18. The information processing system of claim 17, wherein the cache controller further operating such that if the execution time of the at least one task is not greater than the allowed execution time minus the predetermined margin and is not less than the allowed execution time minus the predetermined margin, the size of the first segment of the cache allocated to the first processor is not changed.
19. The information processing system of claim 16, wherein the cache controller only increases the size of the first segment of the cache if the execution time of the at least one task was greater than the allowed execution time minus the predetermined margin due to cache misses.
20. The information processing system of claim 16, wherein the predetermined margin is zero.
21. The information processing system of claim 16, wherein the information processing system is a mobile phone, the first processor is a baseband processor for handling call operations, and the second processor is an application processor.
Description
FIELD OF THE INVENTION

The present invention generally relates to the field of computer systems, and more particularly relates to devices having multiple processors.

BACKGROUND OF THE INVENTION

With the advent of pagers and mobile telephones, the wireless service industry has grown into a multi-billion dollar industry. The Cellular Telecommunications and Internet Association calculates that 120 million Americans own a mobile telephone—about half of the U.S. population. As the development of mobile telephones progresses and the availability of bandwidth increases, many mobile customers are upgrading to phones and phone services with features such as picture messaging, camera attachments and other new designs. As a result, smartphones (a combination of a pocket or handheld PC and a mobile telephone) have enjoyed increasing popularity in the wireless service industry. Today, smartphones allow a user to perform many functions that can be performed by a desktop PC, such as web browsing, contact information management, and email management, while providing the user with a compact device that doubles as a mobile telephone.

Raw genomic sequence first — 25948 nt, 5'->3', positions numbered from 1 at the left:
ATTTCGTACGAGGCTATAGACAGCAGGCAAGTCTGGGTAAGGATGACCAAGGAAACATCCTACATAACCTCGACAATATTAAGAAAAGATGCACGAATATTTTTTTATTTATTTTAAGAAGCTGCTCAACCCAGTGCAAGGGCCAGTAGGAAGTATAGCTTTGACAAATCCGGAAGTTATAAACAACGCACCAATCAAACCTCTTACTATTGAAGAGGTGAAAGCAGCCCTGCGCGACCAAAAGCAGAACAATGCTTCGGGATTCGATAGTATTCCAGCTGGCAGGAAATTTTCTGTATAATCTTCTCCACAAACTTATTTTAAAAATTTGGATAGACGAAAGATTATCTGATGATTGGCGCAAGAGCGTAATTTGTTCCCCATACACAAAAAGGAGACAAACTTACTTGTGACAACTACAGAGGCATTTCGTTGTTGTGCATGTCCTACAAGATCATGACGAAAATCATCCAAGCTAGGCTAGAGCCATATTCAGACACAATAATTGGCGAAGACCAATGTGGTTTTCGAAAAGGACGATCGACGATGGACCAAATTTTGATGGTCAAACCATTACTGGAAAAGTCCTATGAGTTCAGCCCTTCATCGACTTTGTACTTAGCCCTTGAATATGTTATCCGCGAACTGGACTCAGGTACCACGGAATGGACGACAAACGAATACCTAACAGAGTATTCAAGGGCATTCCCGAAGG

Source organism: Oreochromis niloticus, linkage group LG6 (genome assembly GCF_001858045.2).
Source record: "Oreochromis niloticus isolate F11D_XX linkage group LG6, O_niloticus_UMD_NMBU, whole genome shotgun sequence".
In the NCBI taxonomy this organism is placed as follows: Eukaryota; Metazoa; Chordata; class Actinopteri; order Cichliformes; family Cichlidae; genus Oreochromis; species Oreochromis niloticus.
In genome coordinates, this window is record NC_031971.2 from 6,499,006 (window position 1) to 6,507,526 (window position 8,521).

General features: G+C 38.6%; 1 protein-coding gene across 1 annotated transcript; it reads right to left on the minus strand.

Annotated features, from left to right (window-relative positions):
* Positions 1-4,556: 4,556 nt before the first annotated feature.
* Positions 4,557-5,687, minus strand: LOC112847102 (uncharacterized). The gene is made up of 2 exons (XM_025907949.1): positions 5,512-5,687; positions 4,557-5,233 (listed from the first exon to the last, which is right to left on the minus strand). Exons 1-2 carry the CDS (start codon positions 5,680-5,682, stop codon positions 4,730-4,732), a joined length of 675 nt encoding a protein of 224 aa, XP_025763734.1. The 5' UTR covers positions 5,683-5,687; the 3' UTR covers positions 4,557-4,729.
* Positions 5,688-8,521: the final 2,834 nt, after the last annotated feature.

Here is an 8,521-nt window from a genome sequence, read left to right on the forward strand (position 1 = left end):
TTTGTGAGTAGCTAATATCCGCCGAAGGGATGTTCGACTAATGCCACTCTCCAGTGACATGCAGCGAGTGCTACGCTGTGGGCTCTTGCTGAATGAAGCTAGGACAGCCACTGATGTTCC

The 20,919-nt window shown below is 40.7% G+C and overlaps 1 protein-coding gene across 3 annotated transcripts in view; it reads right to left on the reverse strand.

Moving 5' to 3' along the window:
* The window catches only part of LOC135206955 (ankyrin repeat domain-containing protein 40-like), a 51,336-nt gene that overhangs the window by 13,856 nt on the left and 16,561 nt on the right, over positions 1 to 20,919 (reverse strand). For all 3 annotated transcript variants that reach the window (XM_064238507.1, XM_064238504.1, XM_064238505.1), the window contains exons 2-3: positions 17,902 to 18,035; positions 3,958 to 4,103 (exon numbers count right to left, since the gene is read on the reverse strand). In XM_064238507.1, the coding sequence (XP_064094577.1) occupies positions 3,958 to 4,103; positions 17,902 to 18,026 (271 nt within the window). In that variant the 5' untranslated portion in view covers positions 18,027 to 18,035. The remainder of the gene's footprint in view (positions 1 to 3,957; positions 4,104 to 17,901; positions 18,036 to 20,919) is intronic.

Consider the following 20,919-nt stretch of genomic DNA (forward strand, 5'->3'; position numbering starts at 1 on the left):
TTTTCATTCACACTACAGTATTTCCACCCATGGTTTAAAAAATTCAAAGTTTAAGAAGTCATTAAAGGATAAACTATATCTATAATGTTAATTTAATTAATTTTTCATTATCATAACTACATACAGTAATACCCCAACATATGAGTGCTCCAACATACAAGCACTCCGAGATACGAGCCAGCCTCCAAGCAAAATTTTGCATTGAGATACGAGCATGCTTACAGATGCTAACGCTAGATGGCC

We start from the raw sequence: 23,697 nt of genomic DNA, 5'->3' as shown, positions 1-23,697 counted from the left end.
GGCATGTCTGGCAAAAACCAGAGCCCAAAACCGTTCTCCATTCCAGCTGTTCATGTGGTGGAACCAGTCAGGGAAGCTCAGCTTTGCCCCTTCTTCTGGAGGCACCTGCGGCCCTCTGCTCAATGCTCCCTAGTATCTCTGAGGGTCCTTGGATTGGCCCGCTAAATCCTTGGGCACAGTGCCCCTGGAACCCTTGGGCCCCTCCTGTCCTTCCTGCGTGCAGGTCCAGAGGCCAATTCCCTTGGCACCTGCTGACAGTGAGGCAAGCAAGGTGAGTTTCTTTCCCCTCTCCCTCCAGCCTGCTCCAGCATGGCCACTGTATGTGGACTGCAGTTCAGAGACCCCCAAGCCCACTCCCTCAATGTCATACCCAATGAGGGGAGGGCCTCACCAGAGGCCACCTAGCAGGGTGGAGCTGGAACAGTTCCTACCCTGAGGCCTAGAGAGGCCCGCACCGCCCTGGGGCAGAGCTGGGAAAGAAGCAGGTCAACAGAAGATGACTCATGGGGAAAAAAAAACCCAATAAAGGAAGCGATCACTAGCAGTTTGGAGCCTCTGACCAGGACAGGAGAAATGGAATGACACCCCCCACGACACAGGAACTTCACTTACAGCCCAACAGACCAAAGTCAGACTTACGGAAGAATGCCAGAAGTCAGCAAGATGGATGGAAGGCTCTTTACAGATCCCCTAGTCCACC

The conventional architecture of a smartphone includes two separate cores, or processors, that handle the two main processes of the smartphone—telephone call operations and computer application operations. A baseband processor handles the cell operation processes such as call setup and call maintenance of the mobile telephone. An application processor handles the computer application processes associated with the execution of application programs on the device. Typically, a single secondary cache is provided for both processors. A cache provides a secondary memory area for storing and retrieving data and instructions that is much quicker than main memory, such as a Dynamic Random Access Memory (DRAM) module. Each processor attempts to optimize the execution of its own code by utilizing the cache as much as possible. Thus, each processor attempts to populate the cache with its own instructions and data.

The execution speed of each processor is dependent on its cache hit rate—the percentage of times the processor finds the required instructions or data in the cache. Whereas in a one-processor system the only cache restriction on the processor is the cache size, in a multiple processor system each processor is additionally restricted by the amount of the cache used by the other processors. In a system in which multiple processors share one cache, information cached by one processor can be thrashed, or quickly overwritten, by the other processor. This decreases the execution speed.